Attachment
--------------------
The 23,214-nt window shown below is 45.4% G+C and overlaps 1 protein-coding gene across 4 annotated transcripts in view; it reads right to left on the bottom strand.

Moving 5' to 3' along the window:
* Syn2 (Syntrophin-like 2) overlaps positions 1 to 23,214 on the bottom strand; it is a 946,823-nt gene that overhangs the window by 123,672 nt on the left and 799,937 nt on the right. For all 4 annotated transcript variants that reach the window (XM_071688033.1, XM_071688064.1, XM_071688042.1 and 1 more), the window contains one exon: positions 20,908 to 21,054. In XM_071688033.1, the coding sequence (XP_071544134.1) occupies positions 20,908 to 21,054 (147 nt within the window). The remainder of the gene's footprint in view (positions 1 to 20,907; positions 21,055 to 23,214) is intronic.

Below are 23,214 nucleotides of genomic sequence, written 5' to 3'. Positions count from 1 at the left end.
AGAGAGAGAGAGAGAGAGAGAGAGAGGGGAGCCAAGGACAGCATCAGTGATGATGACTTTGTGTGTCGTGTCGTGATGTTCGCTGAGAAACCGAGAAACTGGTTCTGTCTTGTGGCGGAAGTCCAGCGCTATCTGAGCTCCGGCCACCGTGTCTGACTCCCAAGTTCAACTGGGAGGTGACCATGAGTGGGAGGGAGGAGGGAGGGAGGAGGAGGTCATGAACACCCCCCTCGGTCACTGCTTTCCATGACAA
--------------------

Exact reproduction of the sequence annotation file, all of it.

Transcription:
The 23,214-nt window shown below is 45.4% G+C and overlaps 1 protein-coding gene across 4 annotated transcripts in view; it reads right to left on the bottom strand.

Moving 5' to 3' along the window:
* Syn2 (Syntrophin-like 2) overlaps positions 1 to 23,214 on the bottom strand; it is a 946,823-nt gene that overhangs the window by 123,672 nt on the left and 799,937 nt on the right. For all 4 annotated transcript variants that reach the window (XM_071688033.1, XM_071688064.1, XM_071688042.1 and 1 more), the window contains one exon: positions 20,908 to 21,054. In XM_071688033.1, the coding sequence (XP_071544134.1) occupies positions 20,908 to 21,054 (147 nt within the window). The remainder of the gene's footprint in view (positions 1 to 20,907; positions 21,055 to 23,214) is intronic.

Below are 23,214 nucleotides of genomic sequence, written 5' to 3'. Positions count from 1 at the left end.
AGAGAGAGAGAGAGAGAGAGAGAGAGGGGAGCCAAGGACAGCATCAGTGATGATGACTTTGTGTGTCGTGTCGTGATGTTCGCTGAGAAACCGAGAAACTGGTTCTGTCTTGTGGCGGAAGTCCAGCGCTATCTGAGCTCCGGCCACCGTGTCTGACTCCCAAGTTCAACTGGGAGGTGACCATGAGTGGGAGGGAGGAGGGAGGGAGGAGGAGGTCATGAACACCCCCCTCGGTCACTGCTTTCCATGACAA